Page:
Many genetic variants of immune genes and virus receptors have been associated with morbidity and mortality of certain emerging infections, including HIV, dengue, and coronaviruses [87,88,89,90,91]. It remains unknown what genetic variant(s) is(are) involved in the pathogenesis of COVID-19-associated ANE. The RANBP2 gene mutations increase the susceptibility to recurrent episodes of ANE with respiratory viral infections, particularly influenza infection [58,83]. RANBP2-associated ANE is more prominently found in Caucasians and called ANE1 [53,54]. Influenza-associated ANE is more prevalent in Asian countries than that in Western countries, but fewer cases were associated with RanBP2 mutation [53,54,60,61,62,83,85,92,93]. It is surprising that ANE children were not reported in some large cohorts of COVID-19 neurological involvement in the early waves of COVID-19 pandemic in Western countries, but were more prevalent in late waves of COVID-19 Omicron variants in Asian countries [14,15,16,17,39,40]. In addition to RanBP2 mutations, HLA, CPT2, SCN1A, and SLC19A3 mutations have been associated with influenza or COVID-19-associated ANE (Table 1) [53,55,57,59,93,94,95]. Interestingly, these genes associated with ANE are sensitive to infection, fever, and metabolic mitochondrial dysregulation of inflammation [56,57,58,94]. CPT2 is sensitive to fever associated with lower enzyme activity contributing to mitochondrial dysfunction with oxidative stress and inflammation [95,96]. Mutation of SCN1A is associated febrile seizure, and SLC19A3 is associated with defective thiamine transportation for mitochondrial energy supply via acetyl-CoA metabolism [55]. As mentioned above, hypothermia therapy or correction of biotin, thiamine, and carnitine could raise better outcomes of ANE [55,64,84,85,86]. Children carrying fever- or metabolic-sensitive genetic variants should receive prophylactic vaccines, encourage them to avoid respiratory tract infections, at least influenza and coronaviruses, and to actively control initial fever and administer biotin, CoQ10, vitamin B6, carnitine, and/or thiamine in 24 h [84,85,86,87].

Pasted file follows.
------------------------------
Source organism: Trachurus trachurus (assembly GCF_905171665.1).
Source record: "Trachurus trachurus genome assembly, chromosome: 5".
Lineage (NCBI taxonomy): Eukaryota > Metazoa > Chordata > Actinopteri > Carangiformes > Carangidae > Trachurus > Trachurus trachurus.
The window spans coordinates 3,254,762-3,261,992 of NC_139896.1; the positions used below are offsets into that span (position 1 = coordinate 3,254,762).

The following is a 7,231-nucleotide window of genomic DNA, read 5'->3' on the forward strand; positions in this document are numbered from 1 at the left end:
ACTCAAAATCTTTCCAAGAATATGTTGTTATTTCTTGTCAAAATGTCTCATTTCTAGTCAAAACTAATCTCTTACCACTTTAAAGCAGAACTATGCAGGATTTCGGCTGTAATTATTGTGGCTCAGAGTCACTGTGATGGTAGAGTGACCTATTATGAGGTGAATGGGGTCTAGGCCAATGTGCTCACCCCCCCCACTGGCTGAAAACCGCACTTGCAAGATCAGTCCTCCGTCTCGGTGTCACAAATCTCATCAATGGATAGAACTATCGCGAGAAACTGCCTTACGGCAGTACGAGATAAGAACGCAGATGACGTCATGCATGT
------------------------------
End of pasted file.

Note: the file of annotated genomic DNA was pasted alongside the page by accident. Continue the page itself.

The MIS-C is a new disease occurring between 2 and 6 weeks after a SARS-CoV-2 infection, suggesting a post-infectious autoimmune disease. The early cytokine storm profiles of MIS-C were similar, but certain different, to those found in KD (Figure 2) [65,66,97]. A study with 39 MIS-C patients showed that one quarter of MIS-C patients harbored heterozygous missense mutations in primary hemophagocytic lymphohistiocytosis (pHLH) genes (LYST, STXBP2, PRF1, UNC13D, AP3B1) or the HLH-associated gene DOCK8 (four variants) [98]. Patients with defects in SOCS1, XIAP, or CYBB exhibiting downstream activations of IL-18, oncostatin M, and nuclear factor κB were also reported in MIS-C patients [99]. In contrast, adult COVID-19 patients with MIS-A have been associated with autophagy genes (LGALS8, TECPR1), viral restriction factor genes (PLIN3, EXOSC5, RNASE2), and immune responses (ERAP1, SIGLEC15, GAB2, GOLGA4, SNX3) in addition to Kawasaki disease genes (PEAR1, ERAP1) [100].